First Time Working With Outsourcing: How We Built Communication With a Client Team
Our client, an Indonesian fitness company, decided to create a mobile app to satisfy the demands of their customers. We created a technical specification, built an MVP, and deployed it within strict deadlines. In this case study, we describe how we optimized the customer experience with a mobile app and integrated that app into an existing web system for both clients and administrators.
Our client wanted to create a customer-facing mobile application as fast as possible with a remote development team, as they didn’t have an in-house team.
They decided to outsource development to a company that already had experience creating fitness apps. After vetting lots of development companies, they chose Mobindustry. Shortly after that, they also hired a separate backend team and designer, with whom we collaborated.
Our task was to create a React Native mobile application within a tight deadline. Our client’s lack of experience working with an outsourcing team and the geographical distance complicated our communication.
In this case study, we’ll talk about establishing communication with a client who has never worked with an outsourcing team before.
Our main goal was to develop a mobile app that fully correspond to our client’s business needs. This was impossible without clear communication.
To ensure clear communication, we:
- Created a technical specification
- Elaborated our communication with the client’s team
- Structured the development and communication processes
- Chose efficient communication tools
1. Initially, our client had no requirements.
Our client had never worked on a mobile application and didn’t have any concrete software requirements specification. The first communication challenge was extracting requirements from our client and making sure they corresponded to business needs.
2. The design was changing frequently.
Because of frequent changes to the design, it was a challenge to plan our work and structure development. Our client was experimenting with the design to cater to market needs, so our plans changed frequently.
3. Our client had many product owners.
This created a communication challenge, as each product owner was responsible for one part of the development process. At the beginning of the project, there were only two product owners. However, in a couple of months, there were four:
- Backend developer
- Architecture developer
- Business analyst
- UX designer
Lack of communication inside our client’s team was a challenge, as sometimes we got contradictory instructions.
4. We had too many channels of communication.
To structure our communication, we started lots of chats on different issues. However, as the project got going, the number of chats became unmanageable. We had separate chats for:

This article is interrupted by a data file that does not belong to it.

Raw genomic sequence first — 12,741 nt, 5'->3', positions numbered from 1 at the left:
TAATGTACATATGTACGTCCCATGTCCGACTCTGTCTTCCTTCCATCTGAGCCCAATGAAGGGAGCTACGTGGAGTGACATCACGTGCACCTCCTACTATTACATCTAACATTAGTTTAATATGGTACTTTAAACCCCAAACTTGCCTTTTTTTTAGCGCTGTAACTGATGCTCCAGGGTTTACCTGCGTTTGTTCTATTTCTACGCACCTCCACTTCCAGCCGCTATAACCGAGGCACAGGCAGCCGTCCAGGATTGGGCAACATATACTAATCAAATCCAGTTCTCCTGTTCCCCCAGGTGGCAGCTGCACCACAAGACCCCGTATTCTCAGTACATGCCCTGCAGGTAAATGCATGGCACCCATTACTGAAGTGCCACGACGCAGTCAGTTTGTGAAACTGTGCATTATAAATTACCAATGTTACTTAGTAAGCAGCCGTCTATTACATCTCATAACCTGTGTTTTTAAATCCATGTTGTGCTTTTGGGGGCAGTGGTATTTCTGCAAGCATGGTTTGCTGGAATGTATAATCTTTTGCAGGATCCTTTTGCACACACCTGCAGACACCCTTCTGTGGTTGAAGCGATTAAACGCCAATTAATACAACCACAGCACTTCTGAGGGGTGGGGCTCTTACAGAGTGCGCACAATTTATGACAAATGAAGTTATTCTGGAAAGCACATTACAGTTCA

- The contract
- Business analysis
- Backend development
- Quality assurance
- General discussion
1. To overcome the lack of requirements, we created a technical specification that included everything from the design and wireframes to a list of features and detailed descriptions of them.
We estimated the whole project to make sure we could meet the deadline; however, the design requirements continued to change.
2. To manage changes to the project, our project manager did a few things:
- Asked our client to warn our developers about changes in advance
- Created a separate document listing all the tasks, estimates, and statuses, and updated it regularly
- Started to send reports every day with information about what we planned to do and what we had already done
We adjusted our work process to make it extremely flexible so we could react to changes fast.
To optimize the way we worked on designs and make sure we keep up with all changes, we switched design tools. Initially, our client worked in Invision, but we suggested Figma. This is a great design tool that allows both developers and designers to work on designs.
3. To avoid miscommunication and make sure everyone in our team and our client’s team knew about changes, we shared all information with all members of our client’s team and approved our actions with them.
This helped us build a communication flow that ensured everyone was on the same page. Our regular calls with developers from the client’s side also helped a lot. We involved all four product owners in our weekly meetings and created plans, so we could change statuses of all tasks and add comments.
We optimized our communication and adjusted our work to frequent changes, which are normal for almost every first mobile project.
Now we have a set of convenient tools and a well-structured workflow that allows us to accept changes, implement them, and deploy them quickly.
This is how much time our business analyst and project manager spent on communication during the whole project:
|Our team member||Number of working hours|
|Business analyst||25 hours|
|Project manager||200 hours|
These are the tools we found the most convenient for remote communication and project management:
- Invision for simultaneous work and collaboration between designers and developers
- Slack for structuring communication with the help of chats and channels
- Google Docs for updates and comments
Currently, we have stable communication and a flexible development process that allows us to deliver functionality and change it according to our client’s business needs.
We learned how to organize our workflow in the most productive way, and our client learned how to communicate with a remote development team and express any issues that arise during development.
If you don’t have any experience working with an outsourcing team, we can guide you through the process so you’re always in control of your project. Don’t hesitate to contact us for more information on our experience.